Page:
PubMed Abstract | CrossRef Full Text | Google Scholar

Oremland, R. S., and Capone, D. G. (1988). “Use of “specific” inhibitors in biogeochemistry and microbial ecology,” in Advances in Microbial Ecology, ed. K. C. Marshall, (Boston, MA: Springer), 285–383. doi: 10.1007/978-1-4684-5409-3_8

CrossRef Full Text | Google Scholar

Oremland, R. S., and Taylor, B. F. (1978). Sulfate reduction and methanogenesis in marine sediments. Geochim. Cosmochim. Acta 42, 209–214. doi: 10.1016/0016-7037(78)90133-3

CrossRef Full Text | Google Scholar

Orphan, V. J., House, C. H., Hinrichs, K.-U., McKeegan, K. D., and DeLong, E. F. (2001). Methane-consuming archaea revealed by directly coupled isotopic and phylogenetic analysis. Science 293, 484–487. doi: 10.1126/science.1061338

PubMed Abstract | CrossRef Full Text | Google Scholar

Orphan, V. J., House, C. H., Hinrichs, K.-U., McKeegan, K. D., and DeLong, E. F. (2002). Multiple archaeal groups mediate methane oxidation in anoxic cold seep sediments. Proc. Natl. Acad. Sci. U.S.A. 99, 7663–7668. doi: 10.1073/pnas.072210299

PubMed Abstract | CrossRef Full Text | Google Scholar

Ovreås, L., Forney, L., Daae, F. L., and Torsvik, V. (1997). Distribution of bacterioplankton in meromictic Lake Saelenvannet, as determined by denaturing gradient gel electrophoresis of PCR-amplified gene fragments coding for 16S rRNA. Appl. Environ. Microbiol. 63, 3367–3373.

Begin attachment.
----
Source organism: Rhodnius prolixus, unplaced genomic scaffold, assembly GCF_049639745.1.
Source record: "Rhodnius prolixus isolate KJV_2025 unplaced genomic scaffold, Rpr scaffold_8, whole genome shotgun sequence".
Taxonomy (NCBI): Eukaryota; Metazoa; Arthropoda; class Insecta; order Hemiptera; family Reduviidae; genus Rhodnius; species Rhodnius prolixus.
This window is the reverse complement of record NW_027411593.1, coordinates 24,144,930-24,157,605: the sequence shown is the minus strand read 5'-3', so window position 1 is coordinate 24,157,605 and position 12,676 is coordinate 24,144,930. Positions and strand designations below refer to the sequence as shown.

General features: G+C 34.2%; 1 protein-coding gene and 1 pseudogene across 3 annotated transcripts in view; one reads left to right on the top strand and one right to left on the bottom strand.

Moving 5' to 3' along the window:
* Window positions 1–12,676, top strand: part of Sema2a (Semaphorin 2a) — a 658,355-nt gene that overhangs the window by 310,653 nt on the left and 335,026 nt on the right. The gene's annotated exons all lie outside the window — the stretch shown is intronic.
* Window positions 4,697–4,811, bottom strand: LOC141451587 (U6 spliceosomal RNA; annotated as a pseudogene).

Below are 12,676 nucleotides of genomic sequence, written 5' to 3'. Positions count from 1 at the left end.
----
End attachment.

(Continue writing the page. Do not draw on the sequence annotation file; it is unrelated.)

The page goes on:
PubMed Abstract | Google Scholar

Parada, A. E., Needham, D. M., and Fuhrman, J. A. (2016). Every base matters: assessing small subunit rRNA primers for marine microbiomes with mock communities, time series and global field samples. Environ. Microbiol. 18, 1403–1414. doi: 10.1111/1462-2920.13023

PubMed Abstract | CrossRef Full Text | Google Scholar

Pylro, V. S., Roesch, L. F. W., Morais, D. K., Clark, I. M., Hirsch, P. R., and Tótola, M. R. (2014). Data analysis for 16S microbial profiling from different benchtop sequencing platforms. J. Microbiol. Meth. 107, 30–37. doi: 10.1016/j.mimet.2014.08.018

PubMed Abstract | CrossRef Full Text | Google Scholar

Quast, C., Pruesse, E., Gerken, J., Peplies, J., Yarza, P., Yilmaz, P., et al. (2012). The SILVA ribosomal RNA gene database project: improved data processing and web-based tools. Nucleic Acids Res. 41, D590–D596. doi: 10.1093/nar/gks1219

PubMed Abstract | CrossRef Full Text | Google Scholar

R Core Team, (2019). R: A Language and Environment for Statistical Computing. Vienna: R Foundation for Statistical Computing.

Google Scholar

Reeburgh, W. S. (2007). Oceanic methane biogeochemistry. Chem. Rev. 107, 486–513. doi: 10.1021/cr050362v

PubMed Abstract | CrossRef Full Text | Google Scholar

Reyes, C., Schneider, D., Thürmer, A., Kulkarni, A., Lipka, M., Sztejrenszus, S. Y., et al. (2017). Potentially active iron, sulfur, and sulfate reducing bacteria in Skagerrak and Bothnian Bay sediments. Geomicrobiol. J. 34, 840–850. doi: 10.1080/01490451.2017.1281360

CrossRef Full Text | Google Scholar

Riedinger, N., Formolo, M. J., Lyons, T. W., Henkel, S., Beck, A., and Kasten, S. (2014). An inorganic geochemical argument for coupled anaerobic oxidation of methane and iron reduction in marine sediments. Geobiology 12, 172–181. doi: 10.1111/gbi.12077

PubMed Abstract | CrossRef Full Text | Google Scholar